From the air or highway, America’s fruited plains present a uniform vista of vast abundance. Not to Amy Kaleita. The associate professor of agricultural and biosystems engineering at Iowa State University sees a “somewhat chaotic” array of micro-plots, each with unique hydrology, root depths, soil characteristics – all of them ripe opportunities for smart technology to enhance both sustainability and food production using “precision conservation.”
In this three-part activity, students in grades 5 to 7 act as agricultural engineers, learning about and testing the effectiveness of a sustainable pest-control technique that uses organic waste and sunlight rather than toxic chemicals to reduce weeds.
In this week-long activity, student teams in grades 5 – 7 study the effects of evaporation by observing and measuring the ongoing evaporation of water in pans that contain soil or other variables, then then assess what factors may affect evaporation.
As one of the worst droughts in decades continues to shrivel reservoirs and sear fields, the U.S. Department of Agriculture has designated more than half of all counties – 1,584 in 32 states – primary disaster areas this growing season. While the dry, hot spell has decimated agriculture, it also has strained the steel, asphalt, and other engineered parts of the nation’s infrastructure.
Tags: Agricultural Engineering, Army Corps of Engineers, barge, buckling, Civil Engineering, corn, crops, Department of Agriculture, drought, highway, hydrology, infrastructure, Mississippi River, Weather
In this service-learning activity, teams of students in grades 10-12 learn the basic principles of fluid dynamics by designing and testing a prototype system to pipe water from a storage tank to a Tippy Tap hand-washing station similar to inexpensive homemade devices used extensively in the developing world.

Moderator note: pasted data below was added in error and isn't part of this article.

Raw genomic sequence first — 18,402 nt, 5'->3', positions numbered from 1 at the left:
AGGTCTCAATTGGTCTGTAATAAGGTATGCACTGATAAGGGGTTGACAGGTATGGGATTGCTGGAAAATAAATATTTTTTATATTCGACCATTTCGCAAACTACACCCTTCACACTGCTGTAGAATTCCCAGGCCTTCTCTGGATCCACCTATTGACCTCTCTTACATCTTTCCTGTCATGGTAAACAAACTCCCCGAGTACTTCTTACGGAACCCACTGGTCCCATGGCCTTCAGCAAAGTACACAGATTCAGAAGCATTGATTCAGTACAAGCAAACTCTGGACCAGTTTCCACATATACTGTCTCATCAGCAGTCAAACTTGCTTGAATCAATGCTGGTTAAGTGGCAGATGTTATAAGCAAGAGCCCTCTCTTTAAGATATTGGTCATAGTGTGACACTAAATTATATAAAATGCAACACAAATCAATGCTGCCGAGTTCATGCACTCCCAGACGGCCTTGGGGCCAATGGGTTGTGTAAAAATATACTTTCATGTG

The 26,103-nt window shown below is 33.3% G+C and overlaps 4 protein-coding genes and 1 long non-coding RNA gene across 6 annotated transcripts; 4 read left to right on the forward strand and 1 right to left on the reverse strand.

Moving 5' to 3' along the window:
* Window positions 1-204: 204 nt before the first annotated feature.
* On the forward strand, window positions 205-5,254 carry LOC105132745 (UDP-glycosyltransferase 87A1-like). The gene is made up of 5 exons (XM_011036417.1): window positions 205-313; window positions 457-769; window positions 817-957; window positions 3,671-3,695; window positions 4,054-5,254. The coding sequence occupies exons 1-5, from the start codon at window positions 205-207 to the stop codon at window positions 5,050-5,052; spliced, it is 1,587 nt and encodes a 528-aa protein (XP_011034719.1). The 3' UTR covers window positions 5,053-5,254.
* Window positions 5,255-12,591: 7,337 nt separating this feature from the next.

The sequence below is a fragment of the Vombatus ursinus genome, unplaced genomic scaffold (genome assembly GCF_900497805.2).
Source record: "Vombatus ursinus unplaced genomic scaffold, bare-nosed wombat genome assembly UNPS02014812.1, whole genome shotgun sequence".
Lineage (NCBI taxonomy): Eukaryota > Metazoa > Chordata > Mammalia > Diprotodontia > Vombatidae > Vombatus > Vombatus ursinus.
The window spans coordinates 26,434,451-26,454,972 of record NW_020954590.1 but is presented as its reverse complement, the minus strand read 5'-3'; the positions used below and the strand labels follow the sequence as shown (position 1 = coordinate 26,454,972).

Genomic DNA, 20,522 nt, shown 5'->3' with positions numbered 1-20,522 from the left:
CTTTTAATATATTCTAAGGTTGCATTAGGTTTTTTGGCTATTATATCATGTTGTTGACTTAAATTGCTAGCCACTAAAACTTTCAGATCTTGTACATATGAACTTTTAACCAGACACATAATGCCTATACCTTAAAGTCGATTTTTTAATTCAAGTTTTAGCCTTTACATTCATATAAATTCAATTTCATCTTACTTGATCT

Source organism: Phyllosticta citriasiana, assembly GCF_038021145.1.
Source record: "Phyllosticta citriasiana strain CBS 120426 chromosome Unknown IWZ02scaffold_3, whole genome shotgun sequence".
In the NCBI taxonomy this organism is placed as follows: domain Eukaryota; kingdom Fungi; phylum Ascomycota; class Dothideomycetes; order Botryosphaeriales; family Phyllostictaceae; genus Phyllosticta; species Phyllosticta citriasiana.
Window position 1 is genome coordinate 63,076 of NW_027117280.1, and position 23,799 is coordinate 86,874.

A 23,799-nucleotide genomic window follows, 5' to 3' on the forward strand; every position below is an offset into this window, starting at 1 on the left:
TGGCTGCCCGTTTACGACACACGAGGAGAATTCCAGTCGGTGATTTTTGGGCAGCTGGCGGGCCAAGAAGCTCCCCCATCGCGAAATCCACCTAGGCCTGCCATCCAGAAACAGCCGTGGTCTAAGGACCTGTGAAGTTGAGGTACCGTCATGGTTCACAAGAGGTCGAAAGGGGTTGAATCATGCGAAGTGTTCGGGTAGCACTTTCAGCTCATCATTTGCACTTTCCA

Tags: Agricultural Engineering, Bernoulli, Class Activities, developing nation, energy conservation, Environmental Engineering, fluid dynamics, Grades 9-12, Lesson Plan, pipe systems, pipes, pressure, sanitation, service learning, velocity, Water
Recent headlines about tainted cantaloupe are grim reminders that food is not always as safe as it looks or tastes. Despite a host of high-tech efforts, E. coli and other food-borne illnesses kill thousands of Americans each year. Now, researchers in the emerging field of food-safety engineering are developing ways to protect what we eat, from farm to table. Call it the Food Safety-Engineering Network.
Ever since Virginia inventor Cyrus McCormick perfected the mechanical reaper in the 1830s, engineers have sought ways to grow more food using fewer people. Now, they’re close to taking Old MacDonald off the farm altogether. Meet the agribot, already in use harvesting hard-to-pick edibles.
Purdue University’s “Innovation 2 Reality” (I2R) features three FREE 5-week after-school programs for 6th-8th grade students in Fall 2010 and Spring 2011 focused on the themes: Engineering and Our Changing Climate (Oct. 17 – Nov. 10), Edible Engineering (Jan. 13 – Feb. 10), and The Energy Game (Feb. 8-March 8 ) The programs offer a combination of faculty guest speakers, lab tours and hands-on engineering activities.